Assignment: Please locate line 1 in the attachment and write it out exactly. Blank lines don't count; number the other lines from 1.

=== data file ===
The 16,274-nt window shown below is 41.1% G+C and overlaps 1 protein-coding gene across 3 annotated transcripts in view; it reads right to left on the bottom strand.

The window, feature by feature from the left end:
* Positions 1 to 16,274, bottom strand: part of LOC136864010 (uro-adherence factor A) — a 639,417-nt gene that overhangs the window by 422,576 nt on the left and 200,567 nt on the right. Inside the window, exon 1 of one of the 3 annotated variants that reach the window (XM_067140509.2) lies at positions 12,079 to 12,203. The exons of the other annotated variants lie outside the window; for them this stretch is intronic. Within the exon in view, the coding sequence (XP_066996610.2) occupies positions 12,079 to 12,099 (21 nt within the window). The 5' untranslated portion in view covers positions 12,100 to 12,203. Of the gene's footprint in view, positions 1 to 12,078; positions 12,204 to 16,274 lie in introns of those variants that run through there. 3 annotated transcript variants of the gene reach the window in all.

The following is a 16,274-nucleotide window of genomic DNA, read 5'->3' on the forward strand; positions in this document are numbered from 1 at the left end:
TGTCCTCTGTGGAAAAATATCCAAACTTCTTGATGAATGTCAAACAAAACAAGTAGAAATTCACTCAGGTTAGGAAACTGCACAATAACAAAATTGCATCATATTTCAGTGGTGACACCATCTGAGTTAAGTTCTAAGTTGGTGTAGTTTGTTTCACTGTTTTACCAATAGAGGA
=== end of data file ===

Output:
The 16,274-nt window shown below is 41.1% G+C and overlaps 1 protein-coding gene across 3 annotated transcripts in view; it reads right to left on the bottom strand.